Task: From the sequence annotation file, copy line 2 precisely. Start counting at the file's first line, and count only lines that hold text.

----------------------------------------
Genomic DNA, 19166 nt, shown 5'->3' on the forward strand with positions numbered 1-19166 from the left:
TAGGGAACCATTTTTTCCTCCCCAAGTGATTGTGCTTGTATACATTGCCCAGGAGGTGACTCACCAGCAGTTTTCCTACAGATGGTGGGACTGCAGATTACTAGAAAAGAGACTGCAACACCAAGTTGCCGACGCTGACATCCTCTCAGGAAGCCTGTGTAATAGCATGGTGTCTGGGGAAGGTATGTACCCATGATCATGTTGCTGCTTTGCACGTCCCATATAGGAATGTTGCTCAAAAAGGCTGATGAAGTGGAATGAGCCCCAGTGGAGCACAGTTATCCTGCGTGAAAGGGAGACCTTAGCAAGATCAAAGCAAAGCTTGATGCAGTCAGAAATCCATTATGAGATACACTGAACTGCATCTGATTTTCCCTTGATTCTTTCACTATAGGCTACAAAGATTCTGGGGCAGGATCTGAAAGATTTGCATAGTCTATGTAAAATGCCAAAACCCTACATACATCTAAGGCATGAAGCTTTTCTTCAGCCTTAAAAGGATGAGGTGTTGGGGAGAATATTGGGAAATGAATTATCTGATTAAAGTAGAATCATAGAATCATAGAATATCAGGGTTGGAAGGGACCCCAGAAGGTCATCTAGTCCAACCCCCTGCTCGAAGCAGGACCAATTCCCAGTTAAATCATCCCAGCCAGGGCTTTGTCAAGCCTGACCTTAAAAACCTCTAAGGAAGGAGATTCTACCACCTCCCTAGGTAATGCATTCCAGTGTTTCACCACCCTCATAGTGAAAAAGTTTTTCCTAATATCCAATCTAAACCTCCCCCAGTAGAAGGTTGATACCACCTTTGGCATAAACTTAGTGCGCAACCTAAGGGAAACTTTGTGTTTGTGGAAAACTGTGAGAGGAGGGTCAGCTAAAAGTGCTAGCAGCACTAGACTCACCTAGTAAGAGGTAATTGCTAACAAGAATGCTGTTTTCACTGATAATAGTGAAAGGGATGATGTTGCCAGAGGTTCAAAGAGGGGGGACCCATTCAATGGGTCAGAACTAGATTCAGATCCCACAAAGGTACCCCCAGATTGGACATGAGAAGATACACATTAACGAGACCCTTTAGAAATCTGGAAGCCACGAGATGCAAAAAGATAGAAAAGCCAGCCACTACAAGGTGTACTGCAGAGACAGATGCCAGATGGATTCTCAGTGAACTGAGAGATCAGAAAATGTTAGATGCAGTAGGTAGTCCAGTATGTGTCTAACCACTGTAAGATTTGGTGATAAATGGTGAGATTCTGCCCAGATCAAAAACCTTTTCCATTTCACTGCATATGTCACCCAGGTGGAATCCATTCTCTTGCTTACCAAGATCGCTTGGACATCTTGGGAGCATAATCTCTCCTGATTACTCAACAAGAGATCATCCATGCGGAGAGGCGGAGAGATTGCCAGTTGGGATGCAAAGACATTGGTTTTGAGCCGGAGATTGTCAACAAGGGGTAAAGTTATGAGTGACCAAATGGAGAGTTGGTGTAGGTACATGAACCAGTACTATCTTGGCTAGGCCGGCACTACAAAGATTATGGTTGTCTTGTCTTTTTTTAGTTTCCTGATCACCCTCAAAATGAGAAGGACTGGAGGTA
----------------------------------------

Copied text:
TAGGGAACCATTTTTTCCTCCCCAAGTGATTGTGCTTGTATACATTGCCCAGGAGGTGACTCACCAGCAGTTTTCCTACAGATGGTGGGACTGCAGATTACTAGAAAAGAGACTGCAACACCAAGTTGCCGACGCTGACATCCTCTCAGGAAGCCTGTGTAATAGCATGGTGTCTGGGGAAGGTATGTACCCATGATCATGTTGCTGCTTTGCACGTCCCATATAGGAATGTTGCTCAAAAAGGCTGATGAAGTGGAATGAGCCCCAGTGGAGCACAGTTATCCTGCGTGAAAGGGAGACCTTAGCAAGATCAAAGCAAAGCTTGATGCAGTCAGAAATCCATTATGAGATACACTGAACTGCATCTGATTTTCCCTTGATTCTTTCACTATAGGCTACAAAGATTCTGGGGCAGGATCTGAAAGATTTGCATAGTCTATGTAAAATGCCAAAACCCTACATACATCTAAGGCATGAAGCTTTTCTTCAGCCTTAAAAGGATGAGGTGTTGGGGAGAATATTGGGAAATGAATTATCTGATTAAAGTAGAATCATAGAATCATAGAATATCAGGGTTGGAAGGGACCCCAGAAGGTCATCTAGTCCAACCCCCTGCTCGAAGCAGGACCAATTCCCAGTTAAATCATCCCAGCCAGGGCTTTGTCAAGCCTGACCTTAAAAACCTCTAAGGAAGGAGATTCTACCACCTCCCTAGGTAATGCATTCCAGTGTTTCACCACCCTCATAGTGAAAAAGTTTTTCCTAATATCCAATCTAAACCTCCCCCAGTAGAAGGTTGATACCACCTTTGGCATAAACTTAGTGCGCAACCTAAGGGAAACTTTGTGTTTGTGGAAAACTGTGAGAGGAGGGTCAGCTAAAAGTGCTAGCAGCACTAGACTCACCTAGTAAGAGGTAATTGCTAACAAGAATGCTGTTTTCACTGATAATAGTGAAAGGGATGATGTTGCCAGAGGTTCAAAGAGGGGGGACCCATTCAATGGGTCAGAACTAGATTCAGATCCCACAAAGGTACCCCCAGATTGGACATGAGAAGATACACATTAACGAGACCCTTTAGAAATCTGGAAGCCACGAGATGCAAAAAGATAGAAAAGCCAGCCACTACAAGGTGTACTGCAGAGACAGATGCCAGATGGATTCTCAGTGAACTGAGAGATCAGAAAATGTTAGATGCAGTAGGTAGTCCAGTATGTGTCTAACCACTGTAAGATTTGGTGATAAATGGTGAGATTCTGCCCAGATCAAAAACCTTTTCCATTTCACTGCATATGTCACCCAGGTGGAATCCATTCTCTTGCTTACCAAGATCGCTTGGACATCTTGGGAGCATAATCTCTCCTGATTACTCAACAAGAGATCATCCATGCGGAGAGGCGGAGAGATTGCCAGTTGGGATGCAAAGACATTGGTTTTGAGCCGGAGATTGTCAACAAGGGGTAAAGTTATGAGTGACCAAATGGAGAGTTGGTGTAGGTACATGAACCAGTACTATCTTGGCTAGGCCGGCACTACAAAGATTATGGTTGTCTTGTCTTTTTTTAGTTTCCTGATCACCCTCAAAATGAGAAGGACTGGAGGTA